These stone plants are scattered across the entire golf course, especially during the opening five holes.

This is because the first five holes at Spy all play with the Pacific Ocean lurking in the immediate backdrop, meaning the natural sand from the coastline comes into play off the edges of the fairways. The final 13 holes meander through the aforementioned Del Monte Forest, creating one of the coolest stretches of golf holes you’ll ever come across.

It’s almost as if you escape the outside world and the crashing waves up the Pacific and disappear into the abyss. Only that the “abyss” in this case is a magical forest of vegetation and happens to have 13 superb golf holes incorporated into it.

Let’s start unveiling exactly what we are talking about, starting with the nicknames for each hole. We’d also like to point out that when Spyglass Hill first opened, the back tees were known as the “Tiger Tees.” Incidentally, this is before Tiger Woods was even born, no matter what any so-called golf historian tells you.

Hole # Name Par Yardage
1 Treasure Island 5 595
2 Billy Bones 4 349
3 The Black Spot 3 172
4 Blind Pew 4 370
5 Bird Rock 3 197
6 Israel Hands 4 446
7 Indian Village 5 529
8 Signal Hill 4 399
9 Captain Smollett 4 431
10 Captain Flint 4 407
11 Admiral Benbow 5 528
12 Skeleton Island 3 178
13 Tom Morgan 4 460
14 Long John Silver 5 560
15 Jim Hawkins 3 130
16 Black Dog 4 476
17 Ben Gunn 4 325
18 Spyglass 4 408

The setting at Spyglass Hill is spectacular, and the golf course doesn’t waste any time letting you know how breathtaking the property is.

The opening four holes at Spyglass are as splendid of an opening quartet as you’ll find. Period. Right from the get-go, it’s very apparent that this course not only is eloquently designed but also isn’t intended for the faint of heart.

The Opening Hole – Treasure Island

Truly one of the best par 5s in the entire state of California and one of the better “5-shotters” you’ll ever play, the opening hole at Spyglass Hill is exquisite. Nicknamed Treasure Island, you can see the entire Monterey Bay in the distance while standing on the tee box.

If the weather is clear, you can snap photos of the Santa Cruz Mountains and Del Monte Forest, both of which are looming in the background. As far as the hole goes, it’s nearly 600 yards with nowhere to really bail out.

The hole bends from right to left as traditional dogleg lefts do, and a power draw from a righty is exactly what the doctor orders. The only obstacles other than rough and tall trees are the three bunkers that safeguard the front of this green. Anything long is going to get stuck in the ice plant, which is a ruthless hazard on its own.

Pros hope to start their day with a 4, but a par won’t kill you here. Once you finish at Treasure Island, you emerge from the trees and end up staring at one of the cooler tee shots on the entire course.

Hole #2 – Billy Bones

A short par four (349 yards) on the scorecard doesn’t do this hole the justice it deserves. Anyone who assumes it’s an easy hole obviously hasn’t had the privilege of playing Spyglass Hill before, though, or they wouldn’t think such a thing.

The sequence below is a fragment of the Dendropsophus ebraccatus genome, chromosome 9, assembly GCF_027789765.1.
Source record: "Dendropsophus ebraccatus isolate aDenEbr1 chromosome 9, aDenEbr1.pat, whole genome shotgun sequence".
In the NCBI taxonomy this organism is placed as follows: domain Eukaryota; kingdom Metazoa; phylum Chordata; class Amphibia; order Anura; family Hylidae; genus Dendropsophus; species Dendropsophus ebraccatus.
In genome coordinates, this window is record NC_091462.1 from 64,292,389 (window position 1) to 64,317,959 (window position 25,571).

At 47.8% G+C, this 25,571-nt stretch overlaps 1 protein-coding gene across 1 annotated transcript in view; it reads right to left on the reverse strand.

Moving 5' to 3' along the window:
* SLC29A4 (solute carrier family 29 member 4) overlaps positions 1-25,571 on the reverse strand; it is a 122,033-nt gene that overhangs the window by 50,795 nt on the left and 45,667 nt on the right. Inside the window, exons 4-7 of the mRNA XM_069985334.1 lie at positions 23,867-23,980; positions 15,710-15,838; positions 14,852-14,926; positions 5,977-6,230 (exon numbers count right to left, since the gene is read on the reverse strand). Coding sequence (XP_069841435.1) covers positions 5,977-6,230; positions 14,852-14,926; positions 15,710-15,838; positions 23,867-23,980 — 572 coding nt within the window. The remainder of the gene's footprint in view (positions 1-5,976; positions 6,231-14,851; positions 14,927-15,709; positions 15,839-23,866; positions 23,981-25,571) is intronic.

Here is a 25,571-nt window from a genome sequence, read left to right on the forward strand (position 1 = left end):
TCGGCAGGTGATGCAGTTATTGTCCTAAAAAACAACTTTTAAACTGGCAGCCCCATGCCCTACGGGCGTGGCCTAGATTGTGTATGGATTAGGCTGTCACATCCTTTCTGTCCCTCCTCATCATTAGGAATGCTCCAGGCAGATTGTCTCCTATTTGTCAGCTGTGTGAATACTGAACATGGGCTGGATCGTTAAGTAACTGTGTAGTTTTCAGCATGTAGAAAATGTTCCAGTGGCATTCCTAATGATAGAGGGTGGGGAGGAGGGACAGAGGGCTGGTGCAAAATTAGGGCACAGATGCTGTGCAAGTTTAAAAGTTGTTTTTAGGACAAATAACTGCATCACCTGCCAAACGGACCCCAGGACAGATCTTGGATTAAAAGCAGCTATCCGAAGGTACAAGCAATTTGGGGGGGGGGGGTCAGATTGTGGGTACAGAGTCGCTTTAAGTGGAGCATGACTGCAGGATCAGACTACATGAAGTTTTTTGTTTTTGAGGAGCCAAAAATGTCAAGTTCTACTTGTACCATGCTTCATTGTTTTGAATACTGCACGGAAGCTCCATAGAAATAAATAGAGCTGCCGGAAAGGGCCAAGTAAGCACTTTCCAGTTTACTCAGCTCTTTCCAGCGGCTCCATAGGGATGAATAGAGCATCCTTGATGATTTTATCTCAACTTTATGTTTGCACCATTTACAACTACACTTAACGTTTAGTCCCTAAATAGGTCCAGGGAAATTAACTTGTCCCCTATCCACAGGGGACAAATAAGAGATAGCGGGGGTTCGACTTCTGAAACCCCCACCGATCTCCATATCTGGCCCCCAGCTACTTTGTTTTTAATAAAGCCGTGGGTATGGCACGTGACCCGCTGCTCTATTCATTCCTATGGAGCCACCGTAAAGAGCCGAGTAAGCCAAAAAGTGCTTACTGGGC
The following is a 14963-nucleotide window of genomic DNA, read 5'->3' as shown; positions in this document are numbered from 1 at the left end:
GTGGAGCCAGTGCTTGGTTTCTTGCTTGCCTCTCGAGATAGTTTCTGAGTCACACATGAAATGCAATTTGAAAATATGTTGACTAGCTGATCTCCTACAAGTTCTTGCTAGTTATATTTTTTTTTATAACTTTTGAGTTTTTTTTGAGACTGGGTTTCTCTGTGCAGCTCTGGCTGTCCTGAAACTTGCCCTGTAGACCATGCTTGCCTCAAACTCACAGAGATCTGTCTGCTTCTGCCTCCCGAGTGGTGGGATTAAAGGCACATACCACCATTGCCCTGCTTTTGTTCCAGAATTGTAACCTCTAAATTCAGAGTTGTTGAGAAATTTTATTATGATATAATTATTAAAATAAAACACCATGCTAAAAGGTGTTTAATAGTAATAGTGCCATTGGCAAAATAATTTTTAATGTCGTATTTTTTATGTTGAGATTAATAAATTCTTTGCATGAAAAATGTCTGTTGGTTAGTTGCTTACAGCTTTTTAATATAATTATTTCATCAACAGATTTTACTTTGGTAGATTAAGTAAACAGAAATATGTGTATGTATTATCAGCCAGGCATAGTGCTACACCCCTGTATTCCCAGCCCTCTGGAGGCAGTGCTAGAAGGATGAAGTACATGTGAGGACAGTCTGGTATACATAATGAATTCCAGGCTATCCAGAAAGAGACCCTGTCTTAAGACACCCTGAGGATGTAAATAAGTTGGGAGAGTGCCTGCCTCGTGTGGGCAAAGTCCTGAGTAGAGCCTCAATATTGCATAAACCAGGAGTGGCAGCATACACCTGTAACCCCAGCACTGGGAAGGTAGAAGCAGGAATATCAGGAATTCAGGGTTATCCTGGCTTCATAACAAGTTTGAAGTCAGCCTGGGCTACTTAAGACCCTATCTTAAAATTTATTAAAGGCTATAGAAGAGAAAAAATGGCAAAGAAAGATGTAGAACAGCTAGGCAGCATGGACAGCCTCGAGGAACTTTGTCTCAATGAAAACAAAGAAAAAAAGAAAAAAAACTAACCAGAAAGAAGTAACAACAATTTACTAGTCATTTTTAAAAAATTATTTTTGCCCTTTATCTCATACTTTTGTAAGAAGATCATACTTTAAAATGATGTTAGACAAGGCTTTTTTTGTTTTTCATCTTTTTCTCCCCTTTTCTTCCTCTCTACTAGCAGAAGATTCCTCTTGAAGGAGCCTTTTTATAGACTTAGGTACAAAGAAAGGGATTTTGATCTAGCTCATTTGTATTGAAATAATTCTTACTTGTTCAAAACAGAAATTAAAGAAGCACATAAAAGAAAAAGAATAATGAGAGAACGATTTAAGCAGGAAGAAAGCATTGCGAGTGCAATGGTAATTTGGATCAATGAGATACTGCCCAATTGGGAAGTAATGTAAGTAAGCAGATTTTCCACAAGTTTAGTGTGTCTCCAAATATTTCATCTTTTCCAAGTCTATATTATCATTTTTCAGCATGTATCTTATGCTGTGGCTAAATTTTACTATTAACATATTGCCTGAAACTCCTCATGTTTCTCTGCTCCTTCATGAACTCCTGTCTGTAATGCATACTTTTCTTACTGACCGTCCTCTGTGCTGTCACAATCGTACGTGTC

For a professional or a low-handicapper, sure, this hole shouldn’t present much resistance. They’ll be able to hit this green in regulation a high percentage of the time and thus give themselves a good look at a birdie.

But if you miss this fairway and then proceed to miss this green, doubles and triples can sneak up and bite you in the rear. The second shot plays uphill by close to 20 yards, not to mention the prevailing wind will be coming in off the coast and be in a golfer’s face.

It gets very narrow toward the back section of this putting surface, making any pin placement not located in the front of this green extremely dubious. When you get to the green, make sure to take a few seconds just to gaze off toward the Pacific Ocean. You might not find a better viewpoint of the Monterey Peninsula anywhere on the golf course.

Hole #3 – The Black Spot

We’re running out of descriptive adjectives to properly describe these opening holes at Spy, but that’s how dazzling they are. And when you stand on the third tee and look down at the green some 170 yards away, you can’t help but smile and soak it all in.

Talk about an unhindered view. You can see as far out as your eyesight can handle, as nothing but endless blue ocean looms in the distance. If the conditions are calm, this downhill par 3 might not be anything more than a stock 9 iron. But if the wind picks up, and the gales are in your face, be prepared to knock down some sort of mid to long iron and try to avoid launching one up into the skyline.

The putting surface is tiny in size, and it “almost secretly” slopes from front to back. If you were hoping this was an ordinary par 3, we apologize for breaking the news. But the third hole at Spyglass Hills Golf Course is anything but ordinary.

Hole #4 – Blind Pew

After reading the descriptions of the first three holes, could you believe that #4 at Spy is without a doubt the flagship hole of the entire layout?

Seriously, that’s how remarkable Blind Pew is.

Straight to your left is the Pacific Ocean, whose coastline hugs the left side of this entire dogleg left par 4. And if your caddie points you in the right direction, you’ll actually be able to sneak a glimpse of the 1st and 14th holes at the acclaimed Cypress Point Golf Club, one of the top five golf courses on the entire planet.